Ohhh and Cortana, the way she responded with incoming text messages. It was so well done.
Oh Cortana. I miss you.
Signed former Invoke owner, who was turned into a revoked owner.
He didn't came up with anything new during his time as CEO. Or Microsoft, under his leadership. All things he is now praised for, was before him. Azure started many years before him, and always made money. The difference is Microsoft willing to spend that money to try something new and different. Now we have only canceled products and services...
years earlier? Sure, and Nadella admits this. Same with Mobile. the Iphone was introduced in 2007. Windows Phone 7 in 2010. three years late and obsolete. then Windows phone 8 then Windows phone 10. With each generation, MSFT recognized their blunder until 2017 when Nadella said enough. While you might not care about Azure, I would guess that most of the tech you use on a phone/PC is supported by the cloud and probably would not work without the cloud. WinTel was not a consumer facing ecosystem. While many people bought PCs in the 80's and 90s, these were not consumers products. They were important investments in info technology. They were not bought to meet some consumer need. Did companies feed the WinTel ecosystem with consumer types devices and services? Sure, gaming became a thing on PCs. I guess my point is if Windows phone 7 appeared in 2007, would Android exist? Would Nadella have risen to the top and pushed Azure forward? What would have be worse for MSFT. Losing the Cloud race or the Mobile race? MSFT can port their services to Android and iOS. Without Azure, what can MSFT provide strategically to the Globe?
In the beginning of Windows for PC's, they didn't become the most dominant OS in the world by focusing on USA... And stop talking about Lumia 520. You just showing how clueless you are, android fanboy. Many other Lumias outselled 520. Some of Lumias x30, and especially x40. Saying that it simply didn't work is 100% false. If they wanted it to succeed, they would make it.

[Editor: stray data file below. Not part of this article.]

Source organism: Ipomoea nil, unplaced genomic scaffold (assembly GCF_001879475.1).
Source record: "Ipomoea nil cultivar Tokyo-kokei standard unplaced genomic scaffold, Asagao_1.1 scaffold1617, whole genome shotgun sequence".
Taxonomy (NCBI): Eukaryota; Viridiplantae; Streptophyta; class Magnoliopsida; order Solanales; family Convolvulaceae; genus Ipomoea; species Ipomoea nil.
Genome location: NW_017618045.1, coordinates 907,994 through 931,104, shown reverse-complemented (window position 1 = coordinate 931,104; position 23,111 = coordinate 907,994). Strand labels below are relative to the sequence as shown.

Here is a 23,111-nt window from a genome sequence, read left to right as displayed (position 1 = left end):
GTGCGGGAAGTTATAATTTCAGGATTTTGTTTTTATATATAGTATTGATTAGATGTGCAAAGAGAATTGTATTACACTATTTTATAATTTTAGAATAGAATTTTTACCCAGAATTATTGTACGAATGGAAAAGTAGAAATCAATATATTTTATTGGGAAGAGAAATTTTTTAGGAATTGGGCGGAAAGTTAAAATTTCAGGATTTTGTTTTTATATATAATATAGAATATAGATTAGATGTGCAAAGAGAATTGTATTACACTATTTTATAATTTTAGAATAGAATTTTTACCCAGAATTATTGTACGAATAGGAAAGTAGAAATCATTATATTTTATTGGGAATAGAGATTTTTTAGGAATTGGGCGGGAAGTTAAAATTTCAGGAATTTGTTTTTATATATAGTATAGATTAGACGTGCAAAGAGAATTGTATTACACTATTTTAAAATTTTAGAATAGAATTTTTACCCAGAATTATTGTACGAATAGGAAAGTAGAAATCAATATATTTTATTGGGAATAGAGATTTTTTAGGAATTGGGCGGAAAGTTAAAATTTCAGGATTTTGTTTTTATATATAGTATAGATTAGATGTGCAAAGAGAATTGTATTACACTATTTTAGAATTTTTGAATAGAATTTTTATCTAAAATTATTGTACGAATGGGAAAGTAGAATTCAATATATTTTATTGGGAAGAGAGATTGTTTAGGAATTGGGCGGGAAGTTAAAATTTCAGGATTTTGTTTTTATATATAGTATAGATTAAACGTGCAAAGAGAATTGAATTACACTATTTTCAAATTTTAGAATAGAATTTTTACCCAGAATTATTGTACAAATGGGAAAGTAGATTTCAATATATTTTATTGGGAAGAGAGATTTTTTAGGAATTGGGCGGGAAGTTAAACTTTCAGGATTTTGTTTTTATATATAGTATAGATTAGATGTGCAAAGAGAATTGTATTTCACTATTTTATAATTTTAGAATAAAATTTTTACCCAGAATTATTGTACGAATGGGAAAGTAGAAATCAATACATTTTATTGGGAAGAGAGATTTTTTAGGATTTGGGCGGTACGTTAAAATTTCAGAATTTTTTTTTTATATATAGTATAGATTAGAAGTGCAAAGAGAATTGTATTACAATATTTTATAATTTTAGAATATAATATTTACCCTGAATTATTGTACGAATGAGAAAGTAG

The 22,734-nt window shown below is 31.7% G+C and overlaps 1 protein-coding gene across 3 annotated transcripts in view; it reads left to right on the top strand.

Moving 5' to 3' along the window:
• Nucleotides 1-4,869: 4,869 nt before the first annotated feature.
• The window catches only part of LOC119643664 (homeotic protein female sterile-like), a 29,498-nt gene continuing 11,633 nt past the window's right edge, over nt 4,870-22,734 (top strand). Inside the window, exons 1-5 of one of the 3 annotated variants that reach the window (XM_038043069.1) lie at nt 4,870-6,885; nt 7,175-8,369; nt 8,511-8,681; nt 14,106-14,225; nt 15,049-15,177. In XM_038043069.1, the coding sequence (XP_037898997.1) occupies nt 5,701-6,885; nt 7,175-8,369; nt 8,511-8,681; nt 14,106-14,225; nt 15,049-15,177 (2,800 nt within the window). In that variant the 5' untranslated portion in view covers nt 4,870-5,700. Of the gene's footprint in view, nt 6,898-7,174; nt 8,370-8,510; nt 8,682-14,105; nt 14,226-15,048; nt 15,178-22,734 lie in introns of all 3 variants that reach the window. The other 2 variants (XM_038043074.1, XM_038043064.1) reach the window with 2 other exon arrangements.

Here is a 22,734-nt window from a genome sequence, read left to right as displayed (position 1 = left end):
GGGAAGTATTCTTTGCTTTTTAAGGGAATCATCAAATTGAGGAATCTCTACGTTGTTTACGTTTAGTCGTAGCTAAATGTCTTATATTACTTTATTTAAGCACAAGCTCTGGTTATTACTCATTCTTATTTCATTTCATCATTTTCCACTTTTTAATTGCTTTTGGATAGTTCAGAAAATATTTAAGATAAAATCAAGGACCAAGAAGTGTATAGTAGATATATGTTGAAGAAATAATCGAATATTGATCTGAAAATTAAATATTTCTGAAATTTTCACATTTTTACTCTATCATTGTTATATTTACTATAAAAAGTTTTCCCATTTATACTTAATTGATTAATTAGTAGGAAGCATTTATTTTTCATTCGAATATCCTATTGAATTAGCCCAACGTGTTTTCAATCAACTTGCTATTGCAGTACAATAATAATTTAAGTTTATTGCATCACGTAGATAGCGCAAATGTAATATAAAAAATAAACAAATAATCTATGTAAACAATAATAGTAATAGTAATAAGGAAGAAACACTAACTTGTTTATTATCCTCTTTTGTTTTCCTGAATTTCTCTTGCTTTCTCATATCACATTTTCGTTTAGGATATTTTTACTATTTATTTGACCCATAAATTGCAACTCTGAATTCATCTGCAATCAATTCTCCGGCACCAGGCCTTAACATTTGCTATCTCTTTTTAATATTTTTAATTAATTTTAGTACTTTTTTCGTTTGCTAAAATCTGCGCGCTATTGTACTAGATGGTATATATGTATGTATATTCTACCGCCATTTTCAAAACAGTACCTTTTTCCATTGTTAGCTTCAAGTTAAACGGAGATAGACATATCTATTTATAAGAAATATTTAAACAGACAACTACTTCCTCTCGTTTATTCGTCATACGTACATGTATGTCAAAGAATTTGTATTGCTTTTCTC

Sadly due to failure of windows phone and Microsoft pushing cortana on windows, people stopped using it.
Unfortunately, Microsoft decided to use words like Vista, Zune, Cortana, Kaizala, and other names that most people can't identify with or have trouble warming up to. I thought Cortana (the apps/assistant) had a lot of potential, and as a hobbyist, I made a video about Cortana in 2016 as I was so happy with the direction she/it was going. Maybe younger people have a different opinion. As a middle-aged Windows enthusiast (53), we've witnessed the changes, successes, and failures that have happened with Windows over the years. I'm not sure if it's because Microsoft took on younger staff who couldn't relate to the past (like how great Windows 7's Start menu experience used to be), or whether staff got too old and tried to be young and hip by choosing such silly names - like one from a gaming character!
I still like Windows, but you are forgiven nowadays if you feel the need to use third-party apps to enhance your Windows experience.
Nadella = Windows 10 / Surface / Azure You're right Nadella is way worse 🤦. So we've learned you just dislike Windows 11. Show me your source for your claimed Windows 11 rollout disaster? No wait you can't. Love Windows 11. Start Menu could be a bit more customisable, otherwise definite improvement over Windows 10.